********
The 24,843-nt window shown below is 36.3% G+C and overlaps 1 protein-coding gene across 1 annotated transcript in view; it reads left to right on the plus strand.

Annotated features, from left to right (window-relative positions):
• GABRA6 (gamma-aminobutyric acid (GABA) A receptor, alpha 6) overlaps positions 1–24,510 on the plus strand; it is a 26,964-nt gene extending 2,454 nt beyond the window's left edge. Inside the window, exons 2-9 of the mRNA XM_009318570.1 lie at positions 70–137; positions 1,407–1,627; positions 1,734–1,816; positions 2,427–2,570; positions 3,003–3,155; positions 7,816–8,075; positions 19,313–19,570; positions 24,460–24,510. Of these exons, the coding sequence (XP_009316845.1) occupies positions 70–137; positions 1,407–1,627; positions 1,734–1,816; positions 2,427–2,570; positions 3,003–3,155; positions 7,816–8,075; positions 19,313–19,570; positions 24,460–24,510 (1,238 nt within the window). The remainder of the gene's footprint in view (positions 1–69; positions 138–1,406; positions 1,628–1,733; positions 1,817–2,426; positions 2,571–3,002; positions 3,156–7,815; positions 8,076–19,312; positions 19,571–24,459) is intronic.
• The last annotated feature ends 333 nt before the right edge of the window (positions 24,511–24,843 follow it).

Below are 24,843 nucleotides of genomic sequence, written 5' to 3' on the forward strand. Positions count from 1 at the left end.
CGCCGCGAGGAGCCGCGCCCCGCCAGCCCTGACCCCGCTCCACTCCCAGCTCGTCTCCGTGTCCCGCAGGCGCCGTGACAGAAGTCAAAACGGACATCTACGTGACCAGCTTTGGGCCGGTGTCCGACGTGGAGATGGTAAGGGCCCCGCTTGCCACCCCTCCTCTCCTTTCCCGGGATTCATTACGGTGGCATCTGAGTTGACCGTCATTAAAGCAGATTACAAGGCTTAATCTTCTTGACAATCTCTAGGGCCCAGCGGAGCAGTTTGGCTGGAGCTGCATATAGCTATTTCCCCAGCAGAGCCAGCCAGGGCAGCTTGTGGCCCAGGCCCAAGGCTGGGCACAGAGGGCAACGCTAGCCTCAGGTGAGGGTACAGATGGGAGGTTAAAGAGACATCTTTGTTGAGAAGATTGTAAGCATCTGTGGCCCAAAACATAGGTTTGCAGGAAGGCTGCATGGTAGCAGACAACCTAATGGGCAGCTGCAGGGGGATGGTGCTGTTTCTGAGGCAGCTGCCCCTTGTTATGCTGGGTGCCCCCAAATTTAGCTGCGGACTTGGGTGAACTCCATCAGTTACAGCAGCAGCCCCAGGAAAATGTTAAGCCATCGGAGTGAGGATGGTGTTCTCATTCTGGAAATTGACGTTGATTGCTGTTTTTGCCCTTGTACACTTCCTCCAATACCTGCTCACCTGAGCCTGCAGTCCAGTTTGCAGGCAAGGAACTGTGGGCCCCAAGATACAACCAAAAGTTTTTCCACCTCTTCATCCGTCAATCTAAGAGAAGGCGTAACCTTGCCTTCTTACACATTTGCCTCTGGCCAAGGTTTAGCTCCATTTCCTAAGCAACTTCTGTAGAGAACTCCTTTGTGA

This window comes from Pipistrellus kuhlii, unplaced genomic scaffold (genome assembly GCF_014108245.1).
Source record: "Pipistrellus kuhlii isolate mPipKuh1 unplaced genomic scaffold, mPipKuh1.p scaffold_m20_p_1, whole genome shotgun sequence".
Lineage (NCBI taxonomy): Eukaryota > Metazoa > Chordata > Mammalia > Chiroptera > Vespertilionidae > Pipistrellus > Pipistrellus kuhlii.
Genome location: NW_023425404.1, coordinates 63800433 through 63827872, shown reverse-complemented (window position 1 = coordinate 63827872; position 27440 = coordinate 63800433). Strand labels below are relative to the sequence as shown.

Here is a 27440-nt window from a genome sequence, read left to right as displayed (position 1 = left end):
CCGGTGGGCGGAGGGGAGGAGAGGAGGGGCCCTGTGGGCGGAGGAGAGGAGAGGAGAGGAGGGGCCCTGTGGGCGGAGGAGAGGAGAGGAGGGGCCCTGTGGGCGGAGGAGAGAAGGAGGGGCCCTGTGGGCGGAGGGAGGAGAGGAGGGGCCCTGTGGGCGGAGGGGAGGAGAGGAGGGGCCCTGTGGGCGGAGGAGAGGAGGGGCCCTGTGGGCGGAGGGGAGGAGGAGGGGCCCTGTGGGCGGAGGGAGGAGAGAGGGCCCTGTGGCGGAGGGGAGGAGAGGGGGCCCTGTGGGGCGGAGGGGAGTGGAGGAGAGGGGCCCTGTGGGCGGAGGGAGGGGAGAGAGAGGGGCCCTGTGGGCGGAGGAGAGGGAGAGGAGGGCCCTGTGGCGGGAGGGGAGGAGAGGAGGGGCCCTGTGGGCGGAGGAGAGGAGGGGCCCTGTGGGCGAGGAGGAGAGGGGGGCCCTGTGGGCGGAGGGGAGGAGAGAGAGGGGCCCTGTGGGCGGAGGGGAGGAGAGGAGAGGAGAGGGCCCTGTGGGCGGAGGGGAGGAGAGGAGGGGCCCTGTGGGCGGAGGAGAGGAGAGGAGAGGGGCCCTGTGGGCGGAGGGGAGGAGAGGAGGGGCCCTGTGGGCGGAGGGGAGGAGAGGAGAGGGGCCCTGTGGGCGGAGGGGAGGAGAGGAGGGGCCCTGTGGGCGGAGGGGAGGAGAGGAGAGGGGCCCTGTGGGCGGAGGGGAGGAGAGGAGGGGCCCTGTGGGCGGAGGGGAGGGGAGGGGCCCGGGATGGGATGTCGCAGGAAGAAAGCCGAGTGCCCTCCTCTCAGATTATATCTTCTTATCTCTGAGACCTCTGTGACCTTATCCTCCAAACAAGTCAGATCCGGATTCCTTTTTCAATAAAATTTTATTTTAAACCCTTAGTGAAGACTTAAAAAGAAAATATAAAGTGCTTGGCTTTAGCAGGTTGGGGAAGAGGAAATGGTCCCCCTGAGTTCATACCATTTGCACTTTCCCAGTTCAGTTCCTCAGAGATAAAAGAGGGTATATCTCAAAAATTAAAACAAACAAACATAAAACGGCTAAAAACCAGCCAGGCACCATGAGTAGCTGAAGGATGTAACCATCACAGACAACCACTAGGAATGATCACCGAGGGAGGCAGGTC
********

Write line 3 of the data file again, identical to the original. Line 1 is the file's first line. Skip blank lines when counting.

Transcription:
• GABRA6 (gamma-aminobutyric acid (GABA) A receptor, alpha 6) overlaps positions 1–24,510 on the plus strand; it is a 26,964-nt gene extending 2,454 nt beyond the window's left edge. Inside the window, exons 2-9 of the mRNA XM_009318570.1 lie at positions 70–137; positions 1,407–1,627; positions 1,734–1,816; positions 2,427–2,570; positions 3,003–3,155; positions 7,816–8,075; positions 19,313–19,570; positions 24,460–24,510. Of these exons, the coding sequence (XP_009316845.1) occupies positions 70–137; positions 1,407–1,627; positions 1,734–1,816; positions 2,427–2,570; positions 3,003–3,155; positions 7,816–8,075; positions 19,313–19,570; positions 24,460–24,510 (1,238 nt within the window). The remainder of the gene's footprint in view (positions 1–69; positions 138–1,406; positions 1,628–1,733; positions 1,817–2,426; positions 2,571–3,002; positions 3,156–7,815; positions 8,076–19,312; positions 19,571–24,459) is intronic.